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Safari In Sanjay Dubri National Park

Sanjay Dubri National Park
I was in Bandhavgarh National Park in October 2017 and had some really brilliant Tiger sightings there. It was then that I thought of taking out some time and driving two hours for a safari in Sanjay Dubri National Park. This is one of the six national parks of Madhya Pradesh, but the least known. So, I thought of discovering it for myself and doing a safari in Sanjay Dubri National Park. I left Bandhavgarh National Park at 4 am for this 110kms drive to Badkadol gate of Sanjay Dubri National Park. We were met by Mr Subhash Singh the senior-most guide in the area. I had heard a lot about him and was totally enamoured by his smiling and welcoming persona. He was to accompany us for this sojourn in his park, but due to some last-minute arrival of the Forest officials, he excused himself. A Jeep was waiting for us, we got on with our breakfast, and camera equipment.
Land of White Tigers
Everyone talks of Bandhavgarh being the land of the white Tigers, but little is known that Mohan, the famous white Tiger was caught from the Bastua range in Sanjay Dubri National Park. Surprised? we were also. On 4th June 1951 Maharaja Rewa, Shri Martand Singh caught Mohan during his Shikar. The importance of Maharaja of Rewa in giving protection to the Jungles in the area is commendable. No one else was allowed to hunt in this area except the Maharaja. Hence this prevented a lot of hunting in these forests. The first question to the guide was the obvious one, “How many Tigers in the park”? He was shy, but honest, and answered about 8. On being asked has he seen Tigers, he quickly said, yes. When? was the obvious next question? He said, in May 2017, I believe him. We were doing a safari on 7th October, the park had opened only on 1st October. But the guide followed up with a brilliant reply, Sir, Tigers you can see in almost all the parks, but if you want to see Sloth Bears then this is the park.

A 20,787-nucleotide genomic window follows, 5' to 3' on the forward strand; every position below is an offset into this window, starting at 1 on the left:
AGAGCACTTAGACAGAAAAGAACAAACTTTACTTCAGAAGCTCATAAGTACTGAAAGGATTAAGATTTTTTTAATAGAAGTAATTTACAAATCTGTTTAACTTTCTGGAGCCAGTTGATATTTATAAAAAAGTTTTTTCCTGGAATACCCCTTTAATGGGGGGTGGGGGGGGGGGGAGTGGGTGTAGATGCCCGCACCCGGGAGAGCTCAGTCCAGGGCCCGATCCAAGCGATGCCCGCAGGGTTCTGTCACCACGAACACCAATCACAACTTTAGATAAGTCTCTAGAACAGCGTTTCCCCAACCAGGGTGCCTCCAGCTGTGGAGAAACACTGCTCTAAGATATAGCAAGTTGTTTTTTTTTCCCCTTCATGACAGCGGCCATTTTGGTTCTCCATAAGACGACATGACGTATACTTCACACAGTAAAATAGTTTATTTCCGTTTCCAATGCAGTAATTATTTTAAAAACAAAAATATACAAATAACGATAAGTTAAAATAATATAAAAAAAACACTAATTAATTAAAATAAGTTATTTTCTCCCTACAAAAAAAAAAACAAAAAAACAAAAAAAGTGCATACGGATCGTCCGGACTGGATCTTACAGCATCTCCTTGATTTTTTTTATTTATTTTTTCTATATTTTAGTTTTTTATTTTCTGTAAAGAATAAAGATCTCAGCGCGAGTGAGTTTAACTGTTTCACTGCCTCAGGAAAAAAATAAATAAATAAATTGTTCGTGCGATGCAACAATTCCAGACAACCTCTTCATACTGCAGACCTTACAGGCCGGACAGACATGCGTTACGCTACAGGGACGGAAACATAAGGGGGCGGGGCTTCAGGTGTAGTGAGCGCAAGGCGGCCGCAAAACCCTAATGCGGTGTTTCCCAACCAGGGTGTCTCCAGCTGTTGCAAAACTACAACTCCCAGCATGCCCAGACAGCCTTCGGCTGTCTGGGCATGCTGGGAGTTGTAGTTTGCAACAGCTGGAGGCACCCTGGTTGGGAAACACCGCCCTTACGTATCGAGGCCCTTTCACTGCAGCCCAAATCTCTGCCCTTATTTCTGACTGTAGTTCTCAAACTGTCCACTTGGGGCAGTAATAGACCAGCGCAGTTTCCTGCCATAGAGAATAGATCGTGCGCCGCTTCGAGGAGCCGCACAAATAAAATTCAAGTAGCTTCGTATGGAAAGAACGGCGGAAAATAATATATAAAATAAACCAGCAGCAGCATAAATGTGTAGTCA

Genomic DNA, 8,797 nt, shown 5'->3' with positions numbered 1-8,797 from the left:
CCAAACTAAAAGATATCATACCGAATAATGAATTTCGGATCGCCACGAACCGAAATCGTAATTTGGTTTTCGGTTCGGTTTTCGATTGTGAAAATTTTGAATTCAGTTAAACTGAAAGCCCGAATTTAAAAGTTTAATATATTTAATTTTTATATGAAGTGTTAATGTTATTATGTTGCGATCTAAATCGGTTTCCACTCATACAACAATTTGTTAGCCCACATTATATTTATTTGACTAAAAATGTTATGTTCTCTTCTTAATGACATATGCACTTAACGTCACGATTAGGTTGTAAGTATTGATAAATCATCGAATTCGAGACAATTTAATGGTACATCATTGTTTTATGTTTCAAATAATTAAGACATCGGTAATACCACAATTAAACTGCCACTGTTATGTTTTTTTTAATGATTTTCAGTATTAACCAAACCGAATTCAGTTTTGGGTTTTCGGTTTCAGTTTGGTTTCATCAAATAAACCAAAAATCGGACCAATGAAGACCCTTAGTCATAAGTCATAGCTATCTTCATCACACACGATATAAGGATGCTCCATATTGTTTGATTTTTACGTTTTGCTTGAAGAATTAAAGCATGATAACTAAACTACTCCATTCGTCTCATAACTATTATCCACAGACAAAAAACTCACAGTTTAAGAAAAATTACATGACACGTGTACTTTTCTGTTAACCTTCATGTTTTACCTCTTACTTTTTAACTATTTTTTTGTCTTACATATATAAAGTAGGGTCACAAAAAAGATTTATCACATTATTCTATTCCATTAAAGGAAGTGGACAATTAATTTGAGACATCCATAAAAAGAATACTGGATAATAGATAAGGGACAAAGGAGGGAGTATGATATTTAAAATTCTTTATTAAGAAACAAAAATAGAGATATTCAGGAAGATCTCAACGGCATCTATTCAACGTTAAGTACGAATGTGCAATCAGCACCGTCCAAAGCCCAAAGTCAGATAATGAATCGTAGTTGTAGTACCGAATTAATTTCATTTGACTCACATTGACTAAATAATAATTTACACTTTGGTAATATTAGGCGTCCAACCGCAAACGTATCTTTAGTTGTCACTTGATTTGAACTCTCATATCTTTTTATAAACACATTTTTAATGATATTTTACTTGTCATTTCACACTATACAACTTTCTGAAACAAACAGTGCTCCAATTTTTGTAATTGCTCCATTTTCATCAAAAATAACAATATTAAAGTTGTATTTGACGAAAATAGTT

Sanjay Dubri National Park
The area of the park is about 1650 sq km including a buffer. Primarily a Sal forest but there are ranges where a high quality of Bamboo is prevalent. I heard that a small herd of wild elephants also made their way to this park from Chattisgarh which is on the South boundary of this park. Apparently the Tiger density in this park has never been high. But lately due to better conservation the density has improved. Apparently a Tiger which moved out of Panna National Park and was lurking around found a home in Sanjay Dubri National Park. He fought with male Tigers of the park, became popular with the females, and then made his own territory here, he is named S P 212 now.